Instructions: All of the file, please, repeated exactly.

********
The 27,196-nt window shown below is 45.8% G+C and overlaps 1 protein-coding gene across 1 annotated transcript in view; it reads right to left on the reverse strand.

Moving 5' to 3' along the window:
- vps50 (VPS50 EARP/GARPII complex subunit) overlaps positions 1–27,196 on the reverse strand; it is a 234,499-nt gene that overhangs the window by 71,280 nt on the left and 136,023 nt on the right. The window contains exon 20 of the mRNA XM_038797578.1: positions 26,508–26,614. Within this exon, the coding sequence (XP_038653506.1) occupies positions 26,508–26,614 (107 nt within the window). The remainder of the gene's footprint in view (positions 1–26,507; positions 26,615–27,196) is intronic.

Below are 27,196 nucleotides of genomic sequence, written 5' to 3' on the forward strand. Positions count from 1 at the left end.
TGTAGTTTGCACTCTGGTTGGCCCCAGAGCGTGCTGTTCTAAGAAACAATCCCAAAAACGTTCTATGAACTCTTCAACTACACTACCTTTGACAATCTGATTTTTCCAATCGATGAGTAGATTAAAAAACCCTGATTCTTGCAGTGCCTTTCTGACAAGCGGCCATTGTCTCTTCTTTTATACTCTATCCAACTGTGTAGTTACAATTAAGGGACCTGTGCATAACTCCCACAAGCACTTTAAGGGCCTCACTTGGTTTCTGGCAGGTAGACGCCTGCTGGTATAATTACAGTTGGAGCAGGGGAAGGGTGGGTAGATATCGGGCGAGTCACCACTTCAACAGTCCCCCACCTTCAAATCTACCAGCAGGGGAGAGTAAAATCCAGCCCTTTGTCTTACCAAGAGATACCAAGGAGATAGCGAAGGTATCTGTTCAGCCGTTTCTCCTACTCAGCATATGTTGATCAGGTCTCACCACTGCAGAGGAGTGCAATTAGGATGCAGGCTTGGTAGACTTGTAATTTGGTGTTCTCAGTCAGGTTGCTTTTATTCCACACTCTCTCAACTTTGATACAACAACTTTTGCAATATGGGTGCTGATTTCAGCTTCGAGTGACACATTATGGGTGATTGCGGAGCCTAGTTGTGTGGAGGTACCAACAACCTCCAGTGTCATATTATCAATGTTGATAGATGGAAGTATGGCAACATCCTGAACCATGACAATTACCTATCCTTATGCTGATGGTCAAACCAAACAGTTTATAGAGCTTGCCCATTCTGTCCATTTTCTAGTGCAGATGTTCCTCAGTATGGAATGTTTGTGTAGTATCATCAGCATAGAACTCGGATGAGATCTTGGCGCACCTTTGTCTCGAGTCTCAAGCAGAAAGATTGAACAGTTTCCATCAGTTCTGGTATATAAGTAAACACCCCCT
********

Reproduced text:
The 27,196-nt window shown below is 45.8% G+C and overlaps 1 protein-coding gene across 1 annotated transcript in view; it reads right to left on the reverse strand.

Moving 5' to 3' along the window:
- vps50 (VPS50 EARP/GARPII complex subunit) overlaps positions 1–27,196 on the reverse strand; it is a 234,499-nt gene that overhangs the window by 71,280 nt on the left and 136,023 nt on the right. The window contains exon 20 of the mRNA XM_038797578.1: positions 26,508–26,614. Within this exon, the coding sequence (XP_038653506.1) occupies positions 26,508–26,614 (107 nt within the window). The remainder of the gene's footprint in view (positions 1–26,507; positions 26,615–27,196) is intronic.

Below are 27,196 nucleotides of genomic sequence, written 5' to 3' on the forward strand. Positions count from 1 at the left end.
TGTAGTTTGCACTCTGGTTGGCCCCAGAGCGTGCTGTTCTAAGAAACAATCCCAAAAACGTTCTATGAACTCTTCAACTACACTACCTTTGACAATCTGATTTTTCCAATCGATGAGTAGATTAAAAAACCCTGATTCTTGCAGTGCCTTTCTGACAAGCGGCCATTGTCTCTTCTTTTATACTCTATCCAACTGTGTAGTTACAATTAAGGGACCTGTGCATAACTCCCACAAGCACTTTAAGGGCCTCACTTGGTTTCTGGCAGGTAGACGCCTGCTGGTATAATTACAGTTGGAGCAGGGGAAGGGTGGGTAGATATCGGGCGAGTCACCACTTCAACAGTCCCCCACCTTCAAATCTACCAGCAGGGGAGAGTAAAATCCAGCCCTTTGTCTTACCAAGAGATACCAAGGAGATAGCGAAGGTATCTGTTCAGCCGTTTCTCCTACTCAGCATATGTTGATCAGGTCTCACCACTGCAGAGGAGTGCAATTAGGATGCAGGCTTGGTAGACTTGTAATTTGGTGTTCTCAGTCAGGTTGCTTTTATTCCACACTCTCTCAACTTTGATACAACAACTTTTGCAATATGGGTGCTGATTTCAGCTTCGAGTGACACATTATGGGTGATTGCGGAGCCTAGTTGTGTGGAGGTACCAACAACCTCCAGTGTCATATTATCAATGTTGATAGATGGAAGTATGGCAACATCCTGAACCATGACAATTACCTATCCTTATGCTGATGGTCAAACCAAACAGTTTATAGAGCTTGCCCATTCTGTCCATTTTCTAGTGCAGATGTTCCTCAGTATGGAATGTTTGTGTAGTATCATCAGCATAGAACTCGGATGAGATCTTGGCGCACCTTTGTCTCGAGTCTCAAGCAGAAAGATTGAACAGTTTCCATCAGTTCTGGTATATAAGTAAACACCCCCT